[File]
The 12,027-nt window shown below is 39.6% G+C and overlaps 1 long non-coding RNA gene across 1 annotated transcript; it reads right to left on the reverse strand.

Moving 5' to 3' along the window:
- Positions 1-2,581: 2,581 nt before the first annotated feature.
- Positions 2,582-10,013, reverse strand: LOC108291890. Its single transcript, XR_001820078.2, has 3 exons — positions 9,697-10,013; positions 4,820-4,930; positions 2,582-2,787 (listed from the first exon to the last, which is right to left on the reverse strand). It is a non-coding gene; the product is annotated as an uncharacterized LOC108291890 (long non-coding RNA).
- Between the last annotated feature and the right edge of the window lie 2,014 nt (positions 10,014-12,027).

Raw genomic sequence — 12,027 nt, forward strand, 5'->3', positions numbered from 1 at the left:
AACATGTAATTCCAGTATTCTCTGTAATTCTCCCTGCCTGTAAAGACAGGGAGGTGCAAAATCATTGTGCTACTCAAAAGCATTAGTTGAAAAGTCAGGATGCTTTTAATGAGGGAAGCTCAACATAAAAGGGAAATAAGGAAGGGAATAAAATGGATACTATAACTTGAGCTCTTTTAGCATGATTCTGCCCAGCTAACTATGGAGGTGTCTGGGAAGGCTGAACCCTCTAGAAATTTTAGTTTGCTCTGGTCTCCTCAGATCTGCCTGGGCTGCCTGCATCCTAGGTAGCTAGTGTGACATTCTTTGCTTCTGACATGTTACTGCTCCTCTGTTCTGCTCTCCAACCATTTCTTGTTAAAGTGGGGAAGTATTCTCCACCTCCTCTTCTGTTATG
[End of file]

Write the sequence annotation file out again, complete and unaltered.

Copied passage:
The 12,027-nt window shown below is 39.6% G+C and overlaps 1 long non-coding RNA gene across 1 annotated transcript; it reads right to left on the reverse strand.

Moving 5' to 3' along the window:
- Positions 1-2,581: 2,581 nt before the first annotated feature.
- Positions 2,582-10,013, reverse strand: LOC108291890. Its single transcript, XR_001820078.2, has 3 exons — positions 9,697-10,013; positions 4,820-4,930; positions 2,582-2,787 (listed from the first exon to the last, which is right to left on the reverse strand). It is a non-coding gene; the product is annotated as an uncharacterized LOC108291890 (long non-coding RNA).
- Between the last annotated feature and the right edge of the window lie 2,014 nt (positions 10,014-12,027).

Raw genomic sequence — 12,027 nt, forward strand, 5'->3', positions numbered from 1 at the left:
AACATGTAATTCCAGTATTCTCTGTAATTCTCCCTGCCTGTAAAGACAGGGAGGTGCAAAATCATTGTGCTACTCAAAAGCATTAGTTGAAAAGTCAGGATGCTTTTAATGAGGGAAGCTCAACATAAAAGGGAAATAAGGAAGGGAATAAAATGGATACTATAACTTGAGCTCTTTTAGCATGATTCTGCCCAGCTAACTATGGAGGTGTCTGGGAAGGCTGAACCCTCTAGAAATTTTAGTTTGCTCTGGTCTCCTCAGATCTGCCTGGGCTGCCTGCATCCTAGGTAGCTAGTGTGACATTCTTTGCTTCTGACATGTTACTGCTCCTCTGTTCTGCTCTCCAACCATTTCTTGTTAAAGTGGGGAAGTATTCTCCACCTCCTCTTCTGTTATG